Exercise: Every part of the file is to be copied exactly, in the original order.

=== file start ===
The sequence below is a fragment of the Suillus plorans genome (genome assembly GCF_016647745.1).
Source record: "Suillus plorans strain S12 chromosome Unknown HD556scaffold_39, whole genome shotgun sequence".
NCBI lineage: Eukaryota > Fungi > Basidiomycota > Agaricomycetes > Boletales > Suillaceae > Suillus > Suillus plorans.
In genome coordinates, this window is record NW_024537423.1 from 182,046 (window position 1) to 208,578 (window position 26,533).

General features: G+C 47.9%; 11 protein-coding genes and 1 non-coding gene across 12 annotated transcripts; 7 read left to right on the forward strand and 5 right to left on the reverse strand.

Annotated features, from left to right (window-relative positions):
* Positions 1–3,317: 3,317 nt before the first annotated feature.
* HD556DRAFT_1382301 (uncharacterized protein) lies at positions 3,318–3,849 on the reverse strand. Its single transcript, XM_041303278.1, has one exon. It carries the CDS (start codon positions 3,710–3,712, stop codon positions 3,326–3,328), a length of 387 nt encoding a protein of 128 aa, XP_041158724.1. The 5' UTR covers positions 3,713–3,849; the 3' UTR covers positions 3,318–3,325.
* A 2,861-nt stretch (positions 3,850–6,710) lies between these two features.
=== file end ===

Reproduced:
The sequence below is a fragment of the Suillus plorans genome (genome assembly GCF_016647745.1).
Source record: "Suillus plorans strain S12 chromosome Unknown HD556scaffold_39, whole genome shotgun sequence".
NCBI lineage: Eukaryota > Fungi > Basidiomycota > Agaricomycetes > Boletales > Suillaceae > Suillus > Suillus plorans.
In genome coordinates, this window is record NW_024537423.1 from 182,046 (window position 1) to 208,578 (window position 26,533).

General features: G+C 47.9%; 11 protein-coding genes and 1 non-coding gene across 12 annotated transcripts; 7 read left to right on the forward strand and 5 right to left on the reverse strand.

Annotated features, from left to right (window-relative positions):
* Positions 1–3,317: 3,317 nt before the first annotated feature.
* HD556DRAFT_1382301 (uncharacterized protein) lies at positions 3,318–3,849 on the reverse strand. Its single transcript, XM_041303278.1, has one exon. It carries the CDS (start codon positions 3,710–3,712, stop codon positions 3,326–3,328), a length of 387 nt encoding a protein of 128 aa, XP_041158724.1. The 5' UTR covers positions 3,713–3,849; the 3' UTR covers positions 3,318–3,325.
* A 2,861-nt stretch (positions 3,850–6,710) lies between these two features.